Nematode attacked plants initially exhibit patches of stunted plant growth and chlorosis appear when the crop is about 1-2 month old. With continuous cropping of hosts, such patches gradually increase in size. Tillering is greatly reduced, clums become thinner and weaker.
The affected plants may flower prematurely and earheads bear few grains. Roots become typically bushy with slight swelling marking the sites of nematode infection. On uprooting such plants, several whitish to brown females are seen on the roots.
3. Potato Cyst Nematode, Globodera Rostochiensis and G. Pallida:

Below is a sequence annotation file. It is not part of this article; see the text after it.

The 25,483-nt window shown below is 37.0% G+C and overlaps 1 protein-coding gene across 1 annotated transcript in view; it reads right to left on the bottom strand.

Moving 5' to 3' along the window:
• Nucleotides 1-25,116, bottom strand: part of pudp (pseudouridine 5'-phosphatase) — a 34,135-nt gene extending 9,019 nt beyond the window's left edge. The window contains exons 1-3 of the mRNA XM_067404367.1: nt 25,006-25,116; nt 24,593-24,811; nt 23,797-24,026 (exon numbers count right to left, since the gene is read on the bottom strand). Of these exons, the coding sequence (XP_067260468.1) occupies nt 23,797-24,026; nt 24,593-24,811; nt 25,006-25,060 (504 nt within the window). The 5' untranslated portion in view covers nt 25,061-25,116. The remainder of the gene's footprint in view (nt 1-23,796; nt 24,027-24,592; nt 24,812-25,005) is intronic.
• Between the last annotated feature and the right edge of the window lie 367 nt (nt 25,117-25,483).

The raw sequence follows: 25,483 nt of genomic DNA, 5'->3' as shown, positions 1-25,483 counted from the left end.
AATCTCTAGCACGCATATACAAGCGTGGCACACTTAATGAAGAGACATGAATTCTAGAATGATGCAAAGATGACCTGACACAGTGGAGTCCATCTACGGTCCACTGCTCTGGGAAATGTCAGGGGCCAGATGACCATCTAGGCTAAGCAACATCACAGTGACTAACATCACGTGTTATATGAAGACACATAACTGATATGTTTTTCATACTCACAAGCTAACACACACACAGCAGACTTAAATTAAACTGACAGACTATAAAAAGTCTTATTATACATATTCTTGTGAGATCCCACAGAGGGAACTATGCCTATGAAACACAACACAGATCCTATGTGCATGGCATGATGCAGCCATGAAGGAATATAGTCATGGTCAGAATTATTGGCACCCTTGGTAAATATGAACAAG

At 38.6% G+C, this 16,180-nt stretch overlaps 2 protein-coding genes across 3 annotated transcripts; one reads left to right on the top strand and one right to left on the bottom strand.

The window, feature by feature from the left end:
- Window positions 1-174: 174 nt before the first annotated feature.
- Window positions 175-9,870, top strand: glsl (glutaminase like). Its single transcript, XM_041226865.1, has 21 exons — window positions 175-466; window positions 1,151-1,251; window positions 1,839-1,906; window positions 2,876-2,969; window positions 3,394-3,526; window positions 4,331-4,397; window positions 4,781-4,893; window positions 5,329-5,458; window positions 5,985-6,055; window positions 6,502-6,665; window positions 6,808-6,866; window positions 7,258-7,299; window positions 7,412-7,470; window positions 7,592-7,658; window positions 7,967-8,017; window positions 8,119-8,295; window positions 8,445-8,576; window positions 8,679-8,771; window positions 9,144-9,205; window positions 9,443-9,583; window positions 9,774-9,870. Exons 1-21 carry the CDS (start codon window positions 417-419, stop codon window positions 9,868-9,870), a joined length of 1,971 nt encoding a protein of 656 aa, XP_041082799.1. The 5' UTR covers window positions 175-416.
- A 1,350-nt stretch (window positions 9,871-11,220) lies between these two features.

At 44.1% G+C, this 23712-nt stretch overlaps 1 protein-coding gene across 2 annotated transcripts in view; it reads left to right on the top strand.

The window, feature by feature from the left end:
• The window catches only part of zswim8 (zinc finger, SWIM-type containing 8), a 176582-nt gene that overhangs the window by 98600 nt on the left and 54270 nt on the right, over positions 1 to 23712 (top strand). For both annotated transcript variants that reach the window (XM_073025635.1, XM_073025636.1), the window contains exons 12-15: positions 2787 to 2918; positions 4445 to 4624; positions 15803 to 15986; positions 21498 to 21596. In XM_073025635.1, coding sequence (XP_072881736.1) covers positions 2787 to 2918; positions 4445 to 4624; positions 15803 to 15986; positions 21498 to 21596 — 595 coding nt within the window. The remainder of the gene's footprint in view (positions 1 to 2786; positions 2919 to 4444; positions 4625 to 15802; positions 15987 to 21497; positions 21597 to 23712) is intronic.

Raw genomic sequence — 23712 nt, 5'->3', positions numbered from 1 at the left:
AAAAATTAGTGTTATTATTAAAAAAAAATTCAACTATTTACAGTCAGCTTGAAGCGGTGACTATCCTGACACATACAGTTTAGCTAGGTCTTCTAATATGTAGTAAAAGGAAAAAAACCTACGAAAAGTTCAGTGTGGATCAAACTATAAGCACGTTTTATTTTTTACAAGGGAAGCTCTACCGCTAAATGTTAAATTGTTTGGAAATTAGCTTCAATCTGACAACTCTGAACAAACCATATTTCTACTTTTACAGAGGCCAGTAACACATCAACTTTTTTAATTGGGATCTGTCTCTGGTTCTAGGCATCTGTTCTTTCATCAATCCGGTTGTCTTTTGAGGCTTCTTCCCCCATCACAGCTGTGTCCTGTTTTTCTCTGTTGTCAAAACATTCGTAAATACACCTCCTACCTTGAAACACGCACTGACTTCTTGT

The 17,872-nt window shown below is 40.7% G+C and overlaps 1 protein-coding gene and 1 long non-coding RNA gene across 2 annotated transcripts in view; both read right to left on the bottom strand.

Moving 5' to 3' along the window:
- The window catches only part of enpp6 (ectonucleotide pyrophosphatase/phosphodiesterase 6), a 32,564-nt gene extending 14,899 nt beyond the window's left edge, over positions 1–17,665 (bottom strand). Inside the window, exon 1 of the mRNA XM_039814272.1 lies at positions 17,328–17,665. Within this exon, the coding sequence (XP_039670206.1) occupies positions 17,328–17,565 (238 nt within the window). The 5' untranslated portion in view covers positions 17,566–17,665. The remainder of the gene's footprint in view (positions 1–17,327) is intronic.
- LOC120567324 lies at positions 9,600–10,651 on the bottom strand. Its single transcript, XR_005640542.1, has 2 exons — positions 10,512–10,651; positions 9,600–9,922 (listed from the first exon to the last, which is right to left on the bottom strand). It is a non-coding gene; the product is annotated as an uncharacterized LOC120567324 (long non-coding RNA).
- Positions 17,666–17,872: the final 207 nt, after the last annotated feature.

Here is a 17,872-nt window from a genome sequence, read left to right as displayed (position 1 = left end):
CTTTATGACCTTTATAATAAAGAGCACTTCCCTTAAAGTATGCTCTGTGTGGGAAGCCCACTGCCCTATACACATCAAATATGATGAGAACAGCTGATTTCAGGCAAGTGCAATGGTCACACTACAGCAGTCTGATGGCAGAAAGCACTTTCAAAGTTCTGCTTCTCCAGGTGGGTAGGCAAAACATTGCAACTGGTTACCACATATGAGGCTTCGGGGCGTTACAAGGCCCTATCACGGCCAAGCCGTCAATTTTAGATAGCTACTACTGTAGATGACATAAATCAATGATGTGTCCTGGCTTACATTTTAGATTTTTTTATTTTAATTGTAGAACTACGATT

It was first discovered by Kuhn in Germany, but he considered it as a form of H. schachtii. Potato cyst nematode is distinct from H. schachtii. It was later renamed as H. rostochiensis after the name of the place (Rostoch) from where it was recorded originally. In India this nematode first time recorded by F. G. W. Jones ins 1961. H. rostochiensis and H. pallida transferred to separate genus Globodera on the basis of round cysts in contrast to lemon-shaped cysts of Heterodera.
i. Host Range:
This nematode feeds on the roots of Solanaceae family plants, such as potatoes and tomatoes.
Yellowing of leaves and stunting growth of plants with patchy appearance of plant stand. Nematode cause early senescence and proliferation of lateral roots. Roots are covered by white and yellow coloured small immature females at flowering. Females can be observed on the tuber surface but with less frequency.
4. Lesion Nematode, Pratylenchus Sp: